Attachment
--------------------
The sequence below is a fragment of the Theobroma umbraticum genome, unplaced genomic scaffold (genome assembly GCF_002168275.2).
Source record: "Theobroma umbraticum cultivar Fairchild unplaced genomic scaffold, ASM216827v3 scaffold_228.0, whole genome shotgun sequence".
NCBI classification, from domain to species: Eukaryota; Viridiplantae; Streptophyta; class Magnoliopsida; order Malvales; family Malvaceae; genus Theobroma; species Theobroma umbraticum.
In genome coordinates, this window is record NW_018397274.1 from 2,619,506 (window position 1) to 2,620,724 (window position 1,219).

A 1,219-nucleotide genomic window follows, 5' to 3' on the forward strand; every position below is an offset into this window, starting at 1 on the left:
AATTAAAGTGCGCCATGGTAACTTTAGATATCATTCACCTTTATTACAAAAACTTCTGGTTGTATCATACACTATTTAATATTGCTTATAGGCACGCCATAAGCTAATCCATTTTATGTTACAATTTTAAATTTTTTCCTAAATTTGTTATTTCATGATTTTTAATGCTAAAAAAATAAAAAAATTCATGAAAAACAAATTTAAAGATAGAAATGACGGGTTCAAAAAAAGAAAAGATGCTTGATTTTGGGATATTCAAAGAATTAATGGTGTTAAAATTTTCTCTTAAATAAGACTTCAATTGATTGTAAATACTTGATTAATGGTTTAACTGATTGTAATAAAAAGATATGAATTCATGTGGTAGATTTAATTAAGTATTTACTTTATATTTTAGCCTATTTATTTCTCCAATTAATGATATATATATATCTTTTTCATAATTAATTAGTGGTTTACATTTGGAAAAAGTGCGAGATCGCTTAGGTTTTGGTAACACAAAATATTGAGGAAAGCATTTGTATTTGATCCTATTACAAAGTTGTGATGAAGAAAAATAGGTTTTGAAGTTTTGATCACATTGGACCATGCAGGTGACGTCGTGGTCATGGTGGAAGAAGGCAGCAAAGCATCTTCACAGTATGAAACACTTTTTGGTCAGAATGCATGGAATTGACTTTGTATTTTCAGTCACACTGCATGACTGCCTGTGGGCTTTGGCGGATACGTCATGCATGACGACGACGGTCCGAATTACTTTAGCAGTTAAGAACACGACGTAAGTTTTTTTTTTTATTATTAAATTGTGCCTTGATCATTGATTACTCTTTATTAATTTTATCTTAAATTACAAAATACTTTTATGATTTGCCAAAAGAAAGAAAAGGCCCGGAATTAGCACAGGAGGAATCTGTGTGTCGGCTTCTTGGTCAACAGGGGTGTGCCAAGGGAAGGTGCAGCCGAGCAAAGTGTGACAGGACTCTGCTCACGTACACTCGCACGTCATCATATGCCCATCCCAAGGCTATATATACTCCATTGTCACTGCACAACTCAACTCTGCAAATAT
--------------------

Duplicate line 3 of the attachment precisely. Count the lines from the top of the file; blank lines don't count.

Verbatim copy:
NCBI classification, from domain to species: Eukaryota; Viridiplantae; Streptophyta; class Magnoliopsida; order Malvales; family Malvaceae; genus Theobroma; species Theobroma umbraticum.